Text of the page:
BILLY AND BETTY by Twiggs Jameson

BILLY AND BETTY

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KIRKUS REVIEW

A warning this occasionally very funny book should be approached only by those who are not offended by pornographic material displayed with shameless gyrations but to some satiric purpose. The author has trumped up a sexual vocabulary of inspired silliness; utilizes commercial cramp art (a nauseating step up from camp) as the characters speak without benefit of balloons; (""Gosh Billy. . . that sure is a fragrant odor. What kind of toothpaste is it?"" ""It's that new clove-flavored stuff everybody is talking about."") Betty's problem--to marry her fiance of several years--is directly related to the career of brother Billy, through a death-bed promise. But how to launch Billy with his problem--an attribute which compelled an entire precinct to roar with helpless laughter. Several brushes with the Brothers of Priapics Anonymous, and fending off the ventures of Sister Susie (who traces her addiction, including an early alliance with the good dog Sandy, through the years) do not bring Betty closer to finalization, but when Billy becomes one with the elderly-candy-store-owners-killing group, the White Darkies, a new c dawns. Billy glimmers anew and Bitty is sublimely happy, before Billy's Greatest Moment, as he expires with an auditorium of participating females. A jolly, bawdy bomblast at American sexual addictions, which like clove-flavored toothpaste, refreshes before it inevitably cloys.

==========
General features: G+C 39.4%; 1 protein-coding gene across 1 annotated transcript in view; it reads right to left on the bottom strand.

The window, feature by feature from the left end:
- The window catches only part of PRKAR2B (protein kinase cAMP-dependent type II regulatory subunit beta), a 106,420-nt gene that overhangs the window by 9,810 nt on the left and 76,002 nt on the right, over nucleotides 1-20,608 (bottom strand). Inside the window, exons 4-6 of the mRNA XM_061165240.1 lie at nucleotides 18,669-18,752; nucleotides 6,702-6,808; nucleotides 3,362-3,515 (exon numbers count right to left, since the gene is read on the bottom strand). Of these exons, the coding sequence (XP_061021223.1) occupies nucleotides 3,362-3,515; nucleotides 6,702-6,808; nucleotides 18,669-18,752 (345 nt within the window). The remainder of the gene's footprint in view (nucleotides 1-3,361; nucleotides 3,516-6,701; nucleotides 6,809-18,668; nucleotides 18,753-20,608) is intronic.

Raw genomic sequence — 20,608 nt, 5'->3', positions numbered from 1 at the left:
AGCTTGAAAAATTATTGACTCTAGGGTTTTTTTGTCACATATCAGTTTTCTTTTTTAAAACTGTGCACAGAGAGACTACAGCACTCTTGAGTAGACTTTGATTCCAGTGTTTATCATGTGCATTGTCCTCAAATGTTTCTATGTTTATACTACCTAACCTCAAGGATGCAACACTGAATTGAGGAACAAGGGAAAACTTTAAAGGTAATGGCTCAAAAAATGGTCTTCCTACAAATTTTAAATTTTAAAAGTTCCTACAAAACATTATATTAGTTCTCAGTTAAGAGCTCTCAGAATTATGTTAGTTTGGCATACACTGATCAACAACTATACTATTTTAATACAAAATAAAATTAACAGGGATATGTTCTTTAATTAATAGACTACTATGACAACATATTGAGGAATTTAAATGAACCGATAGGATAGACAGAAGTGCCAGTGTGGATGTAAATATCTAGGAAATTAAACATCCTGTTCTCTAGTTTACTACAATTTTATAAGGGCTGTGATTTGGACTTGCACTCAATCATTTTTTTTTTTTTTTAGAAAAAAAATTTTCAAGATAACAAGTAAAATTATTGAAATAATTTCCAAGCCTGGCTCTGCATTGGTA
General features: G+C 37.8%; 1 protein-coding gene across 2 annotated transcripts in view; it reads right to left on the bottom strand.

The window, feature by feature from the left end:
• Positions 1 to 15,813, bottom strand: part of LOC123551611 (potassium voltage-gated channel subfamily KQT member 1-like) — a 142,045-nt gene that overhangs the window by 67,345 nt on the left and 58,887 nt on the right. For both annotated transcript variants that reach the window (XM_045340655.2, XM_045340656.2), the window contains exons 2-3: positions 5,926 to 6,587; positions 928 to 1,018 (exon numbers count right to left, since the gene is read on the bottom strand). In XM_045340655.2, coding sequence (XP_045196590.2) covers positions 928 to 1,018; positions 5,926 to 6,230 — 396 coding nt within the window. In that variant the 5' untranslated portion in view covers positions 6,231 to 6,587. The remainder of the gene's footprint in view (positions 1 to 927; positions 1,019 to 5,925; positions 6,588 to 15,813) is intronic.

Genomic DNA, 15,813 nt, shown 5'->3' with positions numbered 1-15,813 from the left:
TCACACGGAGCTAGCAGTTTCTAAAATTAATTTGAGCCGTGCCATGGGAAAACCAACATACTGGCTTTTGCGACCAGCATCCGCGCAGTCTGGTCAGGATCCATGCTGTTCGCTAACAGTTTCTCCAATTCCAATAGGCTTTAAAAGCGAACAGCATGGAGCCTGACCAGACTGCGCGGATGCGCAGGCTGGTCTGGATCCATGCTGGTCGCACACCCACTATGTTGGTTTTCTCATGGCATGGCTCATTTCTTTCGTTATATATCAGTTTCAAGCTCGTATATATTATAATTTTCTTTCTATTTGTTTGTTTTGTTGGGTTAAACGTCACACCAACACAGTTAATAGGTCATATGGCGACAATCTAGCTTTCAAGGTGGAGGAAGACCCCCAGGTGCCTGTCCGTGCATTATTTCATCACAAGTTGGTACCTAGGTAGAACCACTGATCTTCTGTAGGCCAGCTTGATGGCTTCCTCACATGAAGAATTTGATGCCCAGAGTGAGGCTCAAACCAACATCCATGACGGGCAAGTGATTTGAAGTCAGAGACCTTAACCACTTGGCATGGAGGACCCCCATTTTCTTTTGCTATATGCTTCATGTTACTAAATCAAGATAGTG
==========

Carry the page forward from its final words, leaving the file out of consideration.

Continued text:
Pub Date: Aug. 21st, 1968
Publisher: Grove